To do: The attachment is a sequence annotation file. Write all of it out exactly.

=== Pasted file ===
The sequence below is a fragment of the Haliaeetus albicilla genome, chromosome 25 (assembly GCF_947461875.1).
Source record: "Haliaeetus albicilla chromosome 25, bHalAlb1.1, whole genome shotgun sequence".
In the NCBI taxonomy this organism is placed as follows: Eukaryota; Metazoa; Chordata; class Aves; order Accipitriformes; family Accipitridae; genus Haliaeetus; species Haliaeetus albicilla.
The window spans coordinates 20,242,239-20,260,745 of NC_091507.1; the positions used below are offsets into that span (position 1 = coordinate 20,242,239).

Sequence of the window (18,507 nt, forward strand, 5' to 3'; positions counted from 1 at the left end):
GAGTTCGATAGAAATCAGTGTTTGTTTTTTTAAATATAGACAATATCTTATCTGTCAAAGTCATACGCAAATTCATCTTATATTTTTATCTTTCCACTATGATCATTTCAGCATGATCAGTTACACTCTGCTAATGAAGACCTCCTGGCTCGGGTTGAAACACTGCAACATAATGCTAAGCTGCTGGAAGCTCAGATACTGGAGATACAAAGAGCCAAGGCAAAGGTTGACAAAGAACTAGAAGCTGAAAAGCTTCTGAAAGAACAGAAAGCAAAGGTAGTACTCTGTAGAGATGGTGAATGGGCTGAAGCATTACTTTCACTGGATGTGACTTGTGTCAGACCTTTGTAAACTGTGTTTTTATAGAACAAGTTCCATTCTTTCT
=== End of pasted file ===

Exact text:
The sequence below is a fragment of the Haliaeetus albicilla genome, chromosome 25 (assembly GCF_947461875.1).
Source record: "Haliaeetus albicilla chromosome 25, bHalAlb1.1, whole genome shotgun sequence".
In the NCBI taxonomy this organism is placed as follows: Eukaryota; Metazoa; Chordata; class Aves; order Accipitriformes; family Accipitridae; genus Haliaeetus; species Haliaeetus albicilla.
The window spans coordinates 20,242,239-20,260,745 of NC_091507.1; the positions used below are offsets into that span (position 1 = coordinate 20,242,239).

Sequence of the window (18,507 nt, forward strand, 5' to 3'; positions counted from 1 at the left end):
GAGTTCGATAGAAATCAGTGTTTGTTTTTTTAAATATAGACAATATCTTATCTGTCAAAGTCATACGCAAATTCATCTTATATTTTTATCTTTCCACTATGATCATTTCAGCATGATCAGTTACACTCTGCTAATGAAGACCTCCTGGCTCGGGTTGAAACACTGCAACATAATGCTAAGCTGCTGGAAGCTCAGATACTGGAGATACAAAGAGCCAAGGCAAAGGTTGACAAAGAACTAGAAGCTGAAAAGCTTCTGAAAGAACAGAAAGCAAAGGTAGTACTCTGTAGAGATGGTGAATGGGCTGAAGCATTACTTTCACTGGATGTGACTTGTGTCAGACCTTTGTAAACTGTGTTTTTATAGAACAAGTTCCATTCTTTCT